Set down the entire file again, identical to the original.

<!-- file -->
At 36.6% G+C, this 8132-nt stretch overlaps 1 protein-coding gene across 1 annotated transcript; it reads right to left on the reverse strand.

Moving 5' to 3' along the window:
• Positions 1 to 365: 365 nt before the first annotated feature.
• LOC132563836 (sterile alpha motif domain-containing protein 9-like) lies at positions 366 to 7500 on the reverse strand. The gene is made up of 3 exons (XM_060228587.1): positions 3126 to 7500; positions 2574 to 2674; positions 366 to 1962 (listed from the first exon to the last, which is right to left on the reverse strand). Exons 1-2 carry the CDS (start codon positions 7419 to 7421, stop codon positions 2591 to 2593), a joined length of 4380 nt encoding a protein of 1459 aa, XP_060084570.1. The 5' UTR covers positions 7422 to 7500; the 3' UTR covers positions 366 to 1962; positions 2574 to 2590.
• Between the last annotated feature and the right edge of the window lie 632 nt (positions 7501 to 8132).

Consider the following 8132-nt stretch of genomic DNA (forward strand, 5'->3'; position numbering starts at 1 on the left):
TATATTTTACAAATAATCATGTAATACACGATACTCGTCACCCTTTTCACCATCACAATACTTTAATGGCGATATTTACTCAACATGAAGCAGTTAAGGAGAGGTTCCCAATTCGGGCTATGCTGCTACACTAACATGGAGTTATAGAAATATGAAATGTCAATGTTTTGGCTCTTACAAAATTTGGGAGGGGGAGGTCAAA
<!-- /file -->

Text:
At 36.6% G+C, this 8132-nt stretch overlaps 1 protein-coding gene across 1 annotated transcript; it reads right to left on the reverse strand.

Moving 5' to 3' along the window:
• Positions 1 to 365: 365 nt before the first annotated feature.
• LOC132563836 (sterile alpha motif domain-containing protein 9-like) lies at positions 366 to 7500 on the reverse strand. The gene is made up of 3 exons (XM_060228587.1): positions 3126 to 7500; positions 2574 to 2674; positions 366 to 1962 (listed from the first exon to the last, which is right to left on the reverse strand). Exons 1-2 carry the CDS (start codon positions 7419 to 7421, stop codon positions 2591 to 2593), a joined length of 4380 nt encoding a protein of 1459 aa, XP_060084570.1. The 5' UTR covers positions 7422 to 7500; the 3' UTR covers positions 366 to 1962; positions 2574 to 2590.
• Between the last annotated feature and the right edge of the window lie 632 nt (positions 7501 to 8132).

Consider the following 8132-nt stretch of genomic DNA (forward strand, 5'->3'; position numbering starts at 1 on the left):
TATATTTTACAAATAATCATGTAATACACGATACTCGTCACCCTTTTCACCATCACAATACTTTAATGGCGATATTTACTCAACATGAAGCAGTTAAGGAGAGGTTCCCAATTCGGGCTATGCTGCTACACTAACATGGAGTTATAGAAATATGAAATGTCAATGTTTTGGCTCTTACAAAATTTGGGAGGGGGAGGTCAAA